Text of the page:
Our Test MethodologiesUnder each test condition, the Solid State Drives tested here were installed as secondary volumes in our testbed, with a standard spinning hard disk for the OS and benchmark installations.  The SSDs were left blank without partitions wherever possible, unless a test required them to be partitioned and formatted, as was the case with our ATTO, Vantage, and CrystalDiskMark benchmark tests. Windows firewall, automatic updates and screen savers were all disabled before testing. In all test runs, we rebooted the system and waited several minutes for drive activity to settle before invoking a test.

HotHardware Test System
Intel Core i7 and SSD Powered

Processor -

Motherboard -


Video Card -

Memory -

Audio -

Hard Drives -

 

Hardware Used:
Intel Core i7-2600K


Asus P8P67 Deluxe
(P67 Chipset)


NVIDIA GeForce GTX 285

4GB Patriot DDR3-1600

Integrated on board

WD Raptor 150GB (OS Drive)
Intel SSD 510 Series (250GB) x 2
OCZ Vertex 3 (240GB)
OCZ Vertex 2 (120GB)
Corsair Performance 3 Series (128GB)
Intel X25-M G2 (160GB)

OS -
Chipset Drivers -
DirectX -

Video Drivers
-


Relevant Software:
Windows 7 Ultimate x64
Intel 9.2.0.1021, iRST 10.1.0.1008
DirectX 11

NVIDIA GeForce 266.58

Benchmarks Used:
IOMeter 1.1.0 RC
HD Tach v3
ATTO v2.46
CrystalDiskMark v3.01 x64
PCMark Vantage
SiSoftware Sandra 2011

 IOMeter
 I/O Subsystem Measurement Tool

As we've noted in previous SSD articles, though IOMeter is clearly a well-respected industry standard drive benchmark, we're not completely comfortable with it for testing SSDs. The fact of the matter is, though our actual results with IOMeter appear to scale properly, it is debatable whether or not certain access patterns, as they are presented to and measured on an SSD, actually provide a valid example of real-world performance for the average end user. That said, we do think IOMeter is a gauge for relative available bandwidth and response times with a given storage solution. In addition there are certain higher-end workloads you can place on a drive with IOMeter, that you really can't with most other benchmark tools available currently.

In the following tables, we're showing two sets of access patterns; our Workstation pattern, with an 8K transfer size, 80% reads (20% writes) and 80% random (20% sequential) access and IOMeter's default access pattern of 2K transfers, 67% reads (34% writes) and 100% random access.

Our IOMeter results have the Intel 510 Series SSDs outperforming the 128GB Corsair Performance 3 drive which uses a similar controller; the deltas can likely be attributed to differences in firmware and the higher capacity of the Intel drives. Moving to a two drive RAID 0 setup improves performance here by about 40%. What's most interesting to note, however, is that previous-gen SandForce and Intel drives outperform the 510 SSD Series in random writes, and the upcoming SF-2000 based Vertex 3 is simply in another league.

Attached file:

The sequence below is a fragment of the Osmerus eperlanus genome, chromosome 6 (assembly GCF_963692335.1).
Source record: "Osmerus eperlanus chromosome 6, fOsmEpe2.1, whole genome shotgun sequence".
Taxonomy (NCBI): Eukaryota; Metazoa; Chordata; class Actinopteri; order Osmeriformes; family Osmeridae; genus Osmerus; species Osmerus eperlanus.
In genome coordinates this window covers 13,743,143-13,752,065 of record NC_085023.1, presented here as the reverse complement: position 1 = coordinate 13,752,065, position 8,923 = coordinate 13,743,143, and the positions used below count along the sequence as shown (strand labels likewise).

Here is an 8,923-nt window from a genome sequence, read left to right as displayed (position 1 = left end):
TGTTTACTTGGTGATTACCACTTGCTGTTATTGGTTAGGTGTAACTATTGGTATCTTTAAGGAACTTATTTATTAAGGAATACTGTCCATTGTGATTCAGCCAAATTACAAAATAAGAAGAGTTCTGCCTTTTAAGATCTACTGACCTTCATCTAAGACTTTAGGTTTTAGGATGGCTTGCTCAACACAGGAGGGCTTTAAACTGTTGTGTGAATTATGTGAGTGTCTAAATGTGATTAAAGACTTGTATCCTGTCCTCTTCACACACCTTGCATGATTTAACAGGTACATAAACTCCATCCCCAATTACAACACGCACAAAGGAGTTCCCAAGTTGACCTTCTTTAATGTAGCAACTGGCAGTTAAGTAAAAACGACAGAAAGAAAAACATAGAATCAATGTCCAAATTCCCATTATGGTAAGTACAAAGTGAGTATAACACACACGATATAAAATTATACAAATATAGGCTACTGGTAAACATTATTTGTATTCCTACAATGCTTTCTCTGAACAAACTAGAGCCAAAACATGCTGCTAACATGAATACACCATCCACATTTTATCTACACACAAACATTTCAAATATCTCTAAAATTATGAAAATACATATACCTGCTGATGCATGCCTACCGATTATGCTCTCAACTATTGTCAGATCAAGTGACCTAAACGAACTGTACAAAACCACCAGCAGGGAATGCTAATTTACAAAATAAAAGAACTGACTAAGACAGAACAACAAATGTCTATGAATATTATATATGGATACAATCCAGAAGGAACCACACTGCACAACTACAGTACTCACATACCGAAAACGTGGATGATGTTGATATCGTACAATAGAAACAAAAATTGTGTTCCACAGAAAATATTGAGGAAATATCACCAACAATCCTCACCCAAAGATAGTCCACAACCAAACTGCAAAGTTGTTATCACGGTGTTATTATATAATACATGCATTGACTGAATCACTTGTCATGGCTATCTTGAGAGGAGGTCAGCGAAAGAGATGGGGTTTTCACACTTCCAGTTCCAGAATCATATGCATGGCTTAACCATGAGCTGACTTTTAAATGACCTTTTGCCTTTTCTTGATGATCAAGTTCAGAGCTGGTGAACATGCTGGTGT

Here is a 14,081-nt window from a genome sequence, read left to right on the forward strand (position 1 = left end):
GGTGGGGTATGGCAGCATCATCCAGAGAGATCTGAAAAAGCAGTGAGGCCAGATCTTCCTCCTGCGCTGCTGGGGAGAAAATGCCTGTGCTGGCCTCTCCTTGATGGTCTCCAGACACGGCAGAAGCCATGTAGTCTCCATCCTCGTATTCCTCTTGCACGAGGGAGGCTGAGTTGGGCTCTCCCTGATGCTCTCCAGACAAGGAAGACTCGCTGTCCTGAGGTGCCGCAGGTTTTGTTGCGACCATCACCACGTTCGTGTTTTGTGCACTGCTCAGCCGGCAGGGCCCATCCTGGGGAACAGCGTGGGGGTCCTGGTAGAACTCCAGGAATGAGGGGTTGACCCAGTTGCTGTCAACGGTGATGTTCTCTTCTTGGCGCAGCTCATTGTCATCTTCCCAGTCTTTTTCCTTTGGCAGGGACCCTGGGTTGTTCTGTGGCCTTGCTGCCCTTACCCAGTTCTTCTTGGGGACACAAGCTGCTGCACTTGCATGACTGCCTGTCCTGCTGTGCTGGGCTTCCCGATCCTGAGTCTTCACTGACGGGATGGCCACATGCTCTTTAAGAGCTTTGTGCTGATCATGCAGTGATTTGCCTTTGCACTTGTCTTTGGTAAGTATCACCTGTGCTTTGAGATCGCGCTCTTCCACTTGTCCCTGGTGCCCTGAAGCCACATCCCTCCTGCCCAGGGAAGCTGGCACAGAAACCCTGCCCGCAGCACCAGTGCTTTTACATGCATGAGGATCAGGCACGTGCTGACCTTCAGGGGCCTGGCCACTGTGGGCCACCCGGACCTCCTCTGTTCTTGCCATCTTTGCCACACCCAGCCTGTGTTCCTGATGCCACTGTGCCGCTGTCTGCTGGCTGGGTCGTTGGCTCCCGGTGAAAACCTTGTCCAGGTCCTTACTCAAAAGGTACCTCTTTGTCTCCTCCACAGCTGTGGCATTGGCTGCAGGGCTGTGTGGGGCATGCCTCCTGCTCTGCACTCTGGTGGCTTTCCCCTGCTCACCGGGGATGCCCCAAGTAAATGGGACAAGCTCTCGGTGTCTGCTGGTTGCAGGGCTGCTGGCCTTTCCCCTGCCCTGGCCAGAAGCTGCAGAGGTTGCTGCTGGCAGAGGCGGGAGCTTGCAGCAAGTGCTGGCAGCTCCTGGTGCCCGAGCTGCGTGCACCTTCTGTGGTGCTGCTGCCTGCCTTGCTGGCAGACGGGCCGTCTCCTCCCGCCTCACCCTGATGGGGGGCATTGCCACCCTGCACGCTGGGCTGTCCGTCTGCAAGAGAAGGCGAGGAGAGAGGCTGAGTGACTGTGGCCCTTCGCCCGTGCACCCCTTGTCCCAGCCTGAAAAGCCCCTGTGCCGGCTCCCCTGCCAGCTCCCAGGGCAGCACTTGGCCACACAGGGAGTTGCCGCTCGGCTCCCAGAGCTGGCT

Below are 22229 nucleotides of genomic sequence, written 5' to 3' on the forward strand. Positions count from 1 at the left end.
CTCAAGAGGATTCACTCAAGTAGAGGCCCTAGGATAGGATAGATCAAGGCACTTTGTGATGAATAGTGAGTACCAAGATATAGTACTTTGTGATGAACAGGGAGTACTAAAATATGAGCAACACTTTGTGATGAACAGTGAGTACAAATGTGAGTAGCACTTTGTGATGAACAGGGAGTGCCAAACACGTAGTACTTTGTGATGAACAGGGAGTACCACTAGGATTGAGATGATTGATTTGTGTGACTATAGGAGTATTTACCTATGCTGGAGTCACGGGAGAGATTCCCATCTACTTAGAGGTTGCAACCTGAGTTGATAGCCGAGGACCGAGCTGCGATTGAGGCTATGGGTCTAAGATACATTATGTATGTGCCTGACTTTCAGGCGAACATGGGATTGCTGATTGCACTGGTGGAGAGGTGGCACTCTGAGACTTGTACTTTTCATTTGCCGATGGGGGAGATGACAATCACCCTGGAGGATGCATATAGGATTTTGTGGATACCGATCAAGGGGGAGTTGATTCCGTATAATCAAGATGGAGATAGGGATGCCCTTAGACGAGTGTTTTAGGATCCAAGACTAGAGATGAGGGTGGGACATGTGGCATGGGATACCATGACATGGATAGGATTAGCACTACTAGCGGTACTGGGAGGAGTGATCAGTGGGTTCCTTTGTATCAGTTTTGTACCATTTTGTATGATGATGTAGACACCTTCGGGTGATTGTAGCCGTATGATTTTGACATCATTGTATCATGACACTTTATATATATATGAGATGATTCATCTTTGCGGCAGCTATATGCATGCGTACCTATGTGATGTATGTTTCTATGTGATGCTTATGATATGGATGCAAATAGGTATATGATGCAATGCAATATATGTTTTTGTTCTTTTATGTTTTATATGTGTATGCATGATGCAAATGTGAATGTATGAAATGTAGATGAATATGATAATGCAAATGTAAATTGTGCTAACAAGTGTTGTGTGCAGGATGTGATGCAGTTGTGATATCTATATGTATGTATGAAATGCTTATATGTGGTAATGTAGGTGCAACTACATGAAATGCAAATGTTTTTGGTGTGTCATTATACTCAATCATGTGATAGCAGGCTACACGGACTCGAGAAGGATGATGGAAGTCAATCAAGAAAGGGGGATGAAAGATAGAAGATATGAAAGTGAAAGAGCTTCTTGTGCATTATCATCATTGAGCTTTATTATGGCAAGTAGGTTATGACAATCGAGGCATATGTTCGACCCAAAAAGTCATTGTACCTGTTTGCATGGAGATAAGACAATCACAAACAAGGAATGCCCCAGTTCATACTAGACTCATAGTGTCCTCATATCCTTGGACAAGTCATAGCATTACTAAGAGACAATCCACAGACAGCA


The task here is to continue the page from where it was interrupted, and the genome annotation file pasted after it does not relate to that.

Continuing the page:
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SiSoft SANDRA 2011
Next we ran SiSoft SANDRA, the the System ANalyzer, Diagnostic and Reporting Assistant. Here, we used the Physical Disk test suite and provided the results from our comparison SSDs. The benchmarks were run without formatting the drives and read and write performance metrics are detailed below.
 
SiSoft SANDRA 2011
Synthetic HDD Benchmarking

First of all, how about those RAID 0 scores? We're sure those are going to have some of you wanting to upgrade. But we digress. In terms of sequential transfers, it appears the Intel 510 Series SSD is competitive with the SF-2000 based Vertex 3 and a big step ahead of the previous-gen drives. Regarding writes specifically, however, the Vertex 3 has a marked advantage.

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ATTO Disk Benchmark
ATTO is another "quick and dirty" type of disk benchmark that measures transfer speeds across a specific volume length.  It measures raw transfer rates for both reads and writes and graphs them out in an easily interpreted chart.  We chose .5kb through 8192kb transfer sizes and a queue depth of 6 over a total max volume length of 256MB.  ATTO's workloads are sequential in nature and measure raw bandwidth, rather than IO response time, access latency etc. This test was performed on blank, formatted drives with default NTFS partitions in Windows 7 x64.

ATTO Disk Benchmark
More Information Here: http://bit.ly/btuV6w

 

Intel X25-M G2


OCZ Vertex 2


Corsair Performance 3 Series


OCZ Vertex 3



Intel SSD 510 Series


Intel SSD 510 Series RAID 0

The Intel 510 Series SSD offered the seconds best sequential reads and writes of the bunch. The 510 Series SSD finished significantly ahead of the previous generation drives in this benchmark, but the SF-2000 based OCZ Vertex 3 head a clear advantage across the board.

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CrystalDiskMark Benchmarks

CrystalDiskMark is a synthetic benchmark that tests both sequential as well as random small and large file transfers.  It does a nice job of providing a quick look at best and worst case scenarios with regard to SSD performance, best case being larger sequential transfers and worse case being small, random transfers. 

CrystalDiskMark Benchmarks
Synthetic File Transfer Tests
  
Intel SSD 510 Series
 
 
 Intel SSD 510 Series RAID 0
 

OCZ Vertex 3
 
 

Corsair Performance 3 Series
 

OCZ Vertex 2
 

Intel X25-M G2

The Intel SSD 510 Series drives showed strong performance in the CrystalDiskMark tests. Here, the 510 Series SSD actually outperformed the Vertex 3 in the sequential and 512K block size tests, although the OCZ drive finished well ahead of the 510 Series with 4K transfers, regardless of the queue depth.